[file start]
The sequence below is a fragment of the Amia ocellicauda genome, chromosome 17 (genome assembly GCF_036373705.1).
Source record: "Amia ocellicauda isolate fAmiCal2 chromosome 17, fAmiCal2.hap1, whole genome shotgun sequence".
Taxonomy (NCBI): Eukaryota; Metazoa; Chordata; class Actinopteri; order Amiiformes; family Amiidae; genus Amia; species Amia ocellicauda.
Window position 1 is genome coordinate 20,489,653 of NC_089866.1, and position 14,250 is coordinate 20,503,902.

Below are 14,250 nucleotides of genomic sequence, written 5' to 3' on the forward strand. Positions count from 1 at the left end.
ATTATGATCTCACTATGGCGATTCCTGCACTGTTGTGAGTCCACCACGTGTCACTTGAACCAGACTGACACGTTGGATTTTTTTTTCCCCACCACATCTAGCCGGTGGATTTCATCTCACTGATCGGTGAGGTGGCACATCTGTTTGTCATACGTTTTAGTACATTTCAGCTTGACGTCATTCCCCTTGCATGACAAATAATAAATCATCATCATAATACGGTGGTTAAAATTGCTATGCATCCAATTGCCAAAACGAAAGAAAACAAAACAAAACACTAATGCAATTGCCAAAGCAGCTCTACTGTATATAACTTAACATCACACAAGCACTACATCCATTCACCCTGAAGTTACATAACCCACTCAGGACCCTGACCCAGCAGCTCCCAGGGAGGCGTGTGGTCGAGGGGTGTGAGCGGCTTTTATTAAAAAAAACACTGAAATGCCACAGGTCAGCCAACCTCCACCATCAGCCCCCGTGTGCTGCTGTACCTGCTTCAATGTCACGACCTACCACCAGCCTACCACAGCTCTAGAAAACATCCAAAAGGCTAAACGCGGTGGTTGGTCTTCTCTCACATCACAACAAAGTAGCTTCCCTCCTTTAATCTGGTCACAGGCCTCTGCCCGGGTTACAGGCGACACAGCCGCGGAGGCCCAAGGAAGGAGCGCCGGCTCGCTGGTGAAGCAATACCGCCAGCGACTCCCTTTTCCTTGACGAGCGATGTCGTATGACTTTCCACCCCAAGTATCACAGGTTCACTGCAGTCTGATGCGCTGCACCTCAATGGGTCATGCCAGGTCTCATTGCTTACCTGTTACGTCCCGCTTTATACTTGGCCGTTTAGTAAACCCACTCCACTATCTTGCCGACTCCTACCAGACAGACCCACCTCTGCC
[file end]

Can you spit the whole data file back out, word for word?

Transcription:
The sequence below is a fragment of the Amia ocellicauda genome, chromosome 17 (genome assembly GCF_036373705.1).
Source record: "Amia ocellicauda isolate fAmiCal2 chromosome 17, fAmiCal2.hap1, whole genome shotgun sequence".
Taxonomy (NCBI): Eukaryota; Metazoa; Chordata; class Actinopteri; order Amiiformes; family Amiidae; genus Amia; species Amia ocellicauda.
Window position 1 is genome coordinate 20,489,653 of NC_089866.1, and position 14,250 is coordinate 20,503,902.

Below are 14,250 nucleotides of genomic sequence, written 5' to 3' on the forward strand. Positions count from 1 at the left end.
ATTATGATCTCACTATGGCGATTCCTGCACTGTTGTGAGTCCACCACGTGTCACTTGAACCAGACTGACACGTTGGATTTTTTTTTCCCCACCACATCTAGCCGGTGGATTTCATCTCACTGATCGGTGAGGTGGCACATCTGTTTGTCATACGTTTTAGTACATTTCAGCTTGACGTCATTCCCCTTGCATGACAAATAATAAATCATCATCATAATACGGTGGTTAAAATTGCTATGCATCCAATTGCCAAAACGAAAGAAAACAAAACAAAACACTAATGCAATTGCCAAAGCAGCTCTACTGTATATAACTTAACATCACACAAGCACTACATCCATTCACCCTGAAGTTACATAACCCACTCAGGACCCTGACCCAGCAGCTCCCAGGGAGGCGTGTGGTCGAGGGGTGTGAGCGGCTTTTATTAAAAAAAACACTGAAATGCCACAGGTCAGCCAACCTCCACCATCAGCCCCCGTGTGCTGCTGTACCTGCTTCAATGTCACGACCTACCACCAGCCTACCACAGCTCTAGAAAACATCCAAAAGGCTAAACGCGGTGGTTGGTCTTCTCTCACATCACAACAAAGTAGCTTCCCTCCTTTAATCTGGTCACAGGCCTCTGCCCGGGTTACAGGCGACACAGCCGCGGAGGCCCAAGGAAGGAGCGCCGGCTCGCTGGTGAAGCAATACCGCCAGCGACTCCCTTTTCCTTGACGAGCGATGTCGTATGACTTTCCACCCCAAGTATCACAGGTTCACTGCAGTCTGATGCGCTGCACCTCAATGGGTCATGCCAGGTCTCATTGCTTACCTGTTACGTCCCGCTTTATACTTGGCCGTTTAGTAAACCCACTCCACTATCTTGCCGACTCCTACCAGACAGACCCACCTCTGCC